KJ Putulik setting his goals

Hard work and respect are keys to improving, says athlete of the year

Darrell Greer | CHESTERFIELD INLET
November 19, 2014
Kenneth John (KJ) Putulik of Chesterfield Inlet accepts the Nunavut Male Athlete of the Year award in Iqaluit before heading back to his junior B hockey team in Onion Lake, Sask., this past month. - photo courtesy of Scott Wight

Kenneth John (KJ) Putulik of Chesterfield Inlet accepts the Nunavut Male Athlete of the Year award in Iqaluit before heading back to his junior B hockey team in Onion Lake, Sask., this past month. – photo courtesy of Scott Wight

Kenneth John (KJ) Putulik of Chesterfield Inlet is taking his hockey journey one step at a time.

Putulik, 19, took a few days away from his Onion Lake Border Chiefs team in Saskatchewan to accept Nunavut’s Male Athlete of the Year award in Iqaluit earlier this month.

The amicable young defenceman, who was awarded his school’s first Integrity Award this past June, said winning the award was a cool experience.

He said he wasn’t aware he was in the running for the award until he received an e-mail from Kerby Corcoran of Nunavut’s Sport and Recreation Division.

“He told me I won the award and asked me about coming North to accept it,” said Putulik. “I told him I could probably go, but I wouldn’t be able to pay for everything, so they (Sport and Recreation Division) paid to get me to Iqaluit for the ceremony.”

Putulik said hockey in the North Eastern Alberta Junior B League is fast.

He said the team plays or practises almost every day of the week.

“We play against some pretty big guys, and they’re pretty tough. But I find the league fun and really competitive. I played a lot of full-contact hockey in the past, but not really on a steady basis.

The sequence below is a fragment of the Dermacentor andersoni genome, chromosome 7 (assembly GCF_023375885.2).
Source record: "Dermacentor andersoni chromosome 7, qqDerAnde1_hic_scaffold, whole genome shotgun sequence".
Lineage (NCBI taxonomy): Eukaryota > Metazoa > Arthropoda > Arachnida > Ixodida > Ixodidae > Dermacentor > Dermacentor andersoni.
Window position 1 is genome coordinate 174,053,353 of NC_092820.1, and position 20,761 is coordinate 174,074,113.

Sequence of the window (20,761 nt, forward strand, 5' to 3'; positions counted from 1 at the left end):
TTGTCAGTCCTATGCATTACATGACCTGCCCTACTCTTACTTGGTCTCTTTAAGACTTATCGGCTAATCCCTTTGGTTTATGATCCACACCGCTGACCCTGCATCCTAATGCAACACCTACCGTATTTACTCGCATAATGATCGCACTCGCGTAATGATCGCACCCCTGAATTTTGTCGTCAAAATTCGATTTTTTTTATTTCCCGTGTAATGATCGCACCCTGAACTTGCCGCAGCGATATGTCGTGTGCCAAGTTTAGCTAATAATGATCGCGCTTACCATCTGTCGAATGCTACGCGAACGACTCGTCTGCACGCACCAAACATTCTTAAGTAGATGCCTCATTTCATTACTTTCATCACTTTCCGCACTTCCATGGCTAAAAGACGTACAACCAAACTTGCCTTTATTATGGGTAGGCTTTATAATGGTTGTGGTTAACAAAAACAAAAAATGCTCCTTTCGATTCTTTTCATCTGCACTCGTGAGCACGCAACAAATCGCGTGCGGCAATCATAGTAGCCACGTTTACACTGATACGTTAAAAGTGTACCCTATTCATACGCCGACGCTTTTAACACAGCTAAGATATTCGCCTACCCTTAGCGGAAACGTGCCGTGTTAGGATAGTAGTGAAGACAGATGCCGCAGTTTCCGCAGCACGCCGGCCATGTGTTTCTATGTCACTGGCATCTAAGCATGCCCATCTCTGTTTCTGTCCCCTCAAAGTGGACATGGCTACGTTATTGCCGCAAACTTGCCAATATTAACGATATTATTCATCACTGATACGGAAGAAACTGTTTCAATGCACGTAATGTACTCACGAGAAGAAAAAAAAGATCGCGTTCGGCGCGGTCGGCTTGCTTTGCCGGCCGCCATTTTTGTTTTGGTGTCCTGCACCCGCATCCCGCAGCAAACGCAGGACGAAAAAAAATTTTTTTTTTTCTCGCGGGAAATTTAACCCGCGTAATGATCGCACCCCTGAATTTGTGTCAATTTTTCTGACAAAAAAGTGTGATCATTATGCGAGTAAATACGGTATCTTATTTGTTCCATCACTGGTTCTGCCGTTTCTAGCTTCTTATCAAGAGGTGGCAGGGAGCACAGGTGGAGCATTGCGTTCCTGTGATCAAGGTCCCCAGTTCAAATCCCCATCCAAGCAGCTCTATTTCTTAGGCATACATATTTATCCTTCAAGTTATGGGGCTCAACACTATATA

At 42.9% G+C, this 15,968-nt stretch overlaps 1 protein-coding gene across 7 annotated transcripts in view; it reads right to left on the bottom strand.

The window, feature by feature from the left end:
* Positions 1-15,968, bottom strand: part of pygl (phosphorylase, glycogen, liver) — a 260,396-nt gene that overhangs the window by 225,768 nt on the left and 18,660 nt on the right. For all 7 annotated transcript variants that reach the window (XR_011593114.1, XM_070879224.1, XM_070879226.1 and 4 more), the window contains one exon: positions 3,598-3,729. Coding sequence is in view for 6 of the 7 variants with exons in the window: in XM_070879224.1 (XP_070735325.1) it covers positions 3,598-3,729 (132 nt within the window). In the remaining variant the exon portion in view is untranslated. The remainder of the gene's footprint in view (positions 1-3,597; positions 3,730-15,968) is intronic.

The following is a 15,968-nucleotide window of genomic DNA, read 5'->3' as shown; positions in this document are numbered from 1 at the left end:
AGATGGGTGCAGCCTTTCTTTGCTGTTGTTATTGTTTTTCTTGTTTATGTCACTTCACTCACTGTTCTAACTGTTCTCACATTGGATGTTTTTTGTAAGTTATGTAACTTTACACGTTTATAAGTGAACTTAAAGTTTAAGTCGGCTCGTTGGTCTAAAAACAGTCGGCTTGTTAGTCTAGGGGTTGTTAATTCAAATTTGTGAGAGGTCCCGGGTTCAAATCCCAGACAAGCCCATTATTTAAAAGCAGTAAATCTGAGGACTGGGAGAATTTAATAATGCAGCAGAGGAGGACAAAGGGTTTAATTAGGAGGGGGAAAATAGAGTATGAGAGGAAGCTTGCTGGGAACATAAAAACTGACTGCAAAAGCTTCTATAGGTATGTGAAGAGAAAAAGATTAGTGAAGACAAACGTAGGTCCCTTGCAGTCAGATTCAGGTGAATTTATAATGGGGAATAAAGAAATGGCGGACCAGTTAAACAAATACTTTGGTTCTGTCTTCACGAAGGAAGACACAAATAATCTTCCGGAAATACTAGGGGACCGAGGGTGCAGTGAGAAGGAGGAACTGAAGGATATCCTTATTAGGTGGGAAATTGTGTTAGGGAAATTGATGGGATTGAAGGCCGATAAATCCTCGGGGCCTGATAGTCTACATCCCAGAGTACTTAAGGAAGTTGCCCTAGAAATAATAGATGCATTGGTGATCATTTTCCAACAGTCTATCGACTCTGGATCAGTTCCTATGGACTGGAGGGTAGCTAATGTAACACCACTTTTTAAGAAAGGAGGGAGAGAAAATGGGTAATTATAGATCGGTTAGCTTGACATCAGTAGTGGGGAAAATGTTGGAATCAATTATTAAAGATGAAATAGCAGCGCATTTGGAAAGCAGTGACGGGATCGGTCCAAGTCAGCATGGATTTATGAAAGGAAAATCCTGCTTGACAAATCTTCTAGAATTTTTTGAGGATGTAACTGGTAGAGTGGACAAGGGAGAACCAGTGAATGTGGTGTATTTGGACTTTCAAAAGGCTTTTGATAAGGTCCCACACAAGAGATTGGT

“You get used to playing full-contact hockey every day, and it really gets you motivated to do well.”

Putulik took a job at a lumber yard in Onion Lake this past week to provide some income during the season.

He said this is his first year in junior, so he’s totally focused on becoming a better player so he can take his game to the next level.

“I really want to see if I can make a junior A team next season. I knew it would be better for me to start in junior B and work on my game before trying to take a step up.”

Putulik said he isn’t taking any studies in Onion Lake because he has to keep his focus on hockey this year.

He said it’s the first time he’s lived so far from home without his parents, but, so far, things are going well.

“It’s a big adjustment and it’s actually pretty hard for the first few weeks.

“But you get used to it, and look forward to the next holiday so you can see your parents, family and friends.”

Putulik said his teammates have welcomed him onto the Chiefs team.

In fact, he said, many of them have been quite interested in how Inuit live and how he was noticed and invited to try for the Chiefs.

“They’re a good group of people here who give you a lot of respect, so I’ve grown to like it. I started to get noticed at the Arctic Winter Games, and was then selected to Team North in the National Aboriginal Hockey Championship. John Chabot of Hit The Ice noticed me and I was selected to its two week training camp, where the coach for Onion Lake saw me and asked me to join his team.

“Working hard and having respect for people go a long way, and, if hockey’s what you want to do, you have to work hard because nobody’s just going to hand it to you.”